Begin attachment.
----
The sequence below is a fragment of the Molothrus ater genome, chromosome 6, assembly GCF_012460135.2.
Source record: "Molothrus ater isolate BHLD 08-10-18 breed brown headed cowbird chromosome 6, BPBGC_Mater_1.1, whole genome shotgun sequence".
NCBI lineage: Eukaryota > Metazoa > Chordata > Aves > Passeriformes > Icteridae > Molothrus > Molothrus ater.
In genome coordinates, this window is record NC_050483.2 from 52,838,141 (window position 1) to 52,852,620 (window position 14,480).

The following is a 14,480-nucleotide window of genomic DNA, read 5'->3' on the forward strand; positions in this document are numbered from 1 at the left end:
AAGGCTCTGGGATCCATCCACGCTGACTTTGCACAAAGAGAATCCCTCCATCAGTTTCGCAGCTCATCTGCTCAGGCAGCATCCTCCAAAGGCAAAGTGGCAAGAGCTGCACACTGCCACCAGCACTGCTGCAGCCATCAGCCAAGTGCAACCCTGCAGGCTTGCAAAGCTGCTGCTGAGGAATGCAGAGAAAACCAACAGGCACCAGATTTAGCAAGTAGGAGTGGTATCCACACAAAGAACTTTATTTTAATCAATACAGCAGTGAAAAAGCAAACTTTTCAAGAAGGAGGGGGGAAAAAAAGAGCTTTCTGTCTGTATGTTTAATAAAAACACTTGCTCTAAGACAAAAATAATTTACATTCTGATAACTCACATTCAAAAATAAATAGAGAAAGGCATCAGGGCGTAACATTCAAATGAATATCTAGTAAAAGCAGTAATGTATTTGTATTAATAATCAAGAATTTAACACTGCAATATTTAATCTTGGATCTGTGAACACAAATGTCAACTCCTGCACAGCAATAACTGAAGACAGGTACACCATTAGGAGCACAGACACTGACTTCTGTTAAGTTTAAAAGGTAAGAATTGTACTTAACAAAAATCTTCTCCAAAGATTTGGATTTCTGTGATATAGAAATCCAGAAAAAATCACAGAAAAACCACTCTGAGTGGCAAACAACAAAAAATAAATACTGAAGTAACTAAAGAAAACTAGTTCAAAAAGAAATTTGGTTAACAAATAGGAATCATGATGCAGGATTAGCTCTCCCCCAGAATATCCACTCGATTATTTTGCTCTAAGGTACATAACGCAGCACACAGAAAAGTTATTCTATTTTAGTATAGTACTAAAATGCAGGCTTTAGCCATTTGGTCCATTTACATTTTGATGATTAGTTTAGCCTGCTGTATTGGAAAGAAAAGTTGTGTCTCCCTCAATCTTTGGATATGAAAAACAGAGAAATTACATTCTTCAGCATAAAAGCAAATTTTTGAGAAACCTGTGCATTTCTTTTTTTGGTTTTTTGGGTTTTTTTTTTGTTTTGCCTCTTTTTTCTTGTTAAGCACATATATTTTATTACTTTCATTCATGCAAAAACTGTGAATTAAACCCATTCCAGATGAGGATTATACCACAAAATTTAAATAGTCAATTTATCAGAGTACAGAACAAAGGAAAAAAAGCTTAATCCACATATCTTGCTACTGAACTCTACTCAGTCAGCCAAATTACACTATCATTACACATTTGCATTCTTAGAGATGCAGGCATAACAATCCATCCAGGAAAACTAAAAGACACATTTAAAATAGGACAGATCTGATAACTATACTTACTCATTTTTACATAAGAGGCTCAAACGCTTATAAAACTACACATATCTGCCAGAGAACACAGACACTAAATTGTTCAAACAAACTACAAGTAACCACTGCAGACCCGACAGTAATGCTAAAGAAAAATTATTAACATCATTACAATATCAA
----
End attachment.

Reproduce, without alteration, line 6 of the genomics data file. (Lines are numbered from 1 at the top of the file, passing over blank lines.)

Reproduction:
AAGGCTCTGGGATCCATCCACGCTGACTTTGCACAAAGAGAATCCCTCCATCAGTTTCGCAGCTCATCTGCTCAGGCAGCATCCTCCAAAGGCAAAGTGGCAAGAGCTGCACACTGCCACCAGCACTGCTGCAGCCATCAGCCAAGTGCAACCCTGCAGGCTTGCAAAGCTGCTGCTGAGGAATGCAGAGAAAACCAACAGGCACCAGATTTAGCAAGTAGGAGTGGTATCCACACAAAGAACTTTATTTTAATCAATACAGCAGTGAAAAAGCAAACTTTTCAAGAAGGAGGGGGGAAAAAAAGAGCTTTCTGTCTGTATGTTTAATAAAAACACTTGCTCTAAGACAAAAATAATTTACATTCTGATAACTCACATTCAAAAATAAATAGAGAAAGGCATCAGGGCGTAACATTCAAATGAATATCTAGTAAAAGCAGTAATGTATTTGTATTAATAATCAAGAATTTAACACTGCAATATTTAATCTTGGATCTGTGAACACAAATGTCAACTCCTGCACAGCAATAACTGAAGACAGGTACACCATTAGGAGCACAGACACTGACTTCTGTTAAGTTTAAAAGGTAAGAATTGTACTTAACAAAAATCTTCTCCAAAGATTTGGATTTCTGTGATATAGAAATCCAGAAAAAATCACAGAAAAACCACTCTGAGTGGCAAACAACAAAAAATAAATACTGAAGTAACTAAAGAAAACTAGTTCAAAAAGAAATTTGGTTAACAAATAGGAATCATGATGCAGGATTAGCTCTCCCCCAGAATATCCACTCGATTATTTTGCTCTAAGGTACATAACGCAGCACACAGAAAAGTTATTCTATTTTAGTATAGTACTAAAATGCAGGCTTTAGCCATTTGGTCCATTTACATTTTGATGATTAGTTTAGCCTGCTGTATTGGAAAGAAAAGTTGTGTCTCCCTCAATCTTTGGATATGAAAAACAGAGAAATTACATTCTTCAGCATAAAAGCAAATTTTTGAGAAACCTGTGCATTTCTTTTTTTGGTTTTTTGGGTTTTTTTTTTGTTTTGCCTCTTTTTTCTTGTTAAGCACATATATTTTATTACTTTCATTCATGCAAAAACTGTGAATTAAACCCATTCCAGATGAGGATTATACCACAAAATTTAAATAGTCAATTTATCAGAGTACAGAACAAAGGAAAAAAAGCTTAATCCACATATCTTGCTACTGAACTCTACTCAGTCAGCCAAATTACACTATCATTACACATTTGCATTCTTAGAGATGCAGGCATAACAATCCATCCAGGAAAACTAAAAGACACATTTAAAATAGGACAGATCTGATAACTATACTTACTCATTTTTACATAAGAGGCTCAAACGCTTATAAAACTACACATATCTGCCAGAGAACACAGACACTAAATTGTTCAAACAAACTACAAGTAACCACTGCAGACCCGACAGTAATGCTAAAGAAAAATTATTAACATCATTACAATATCAA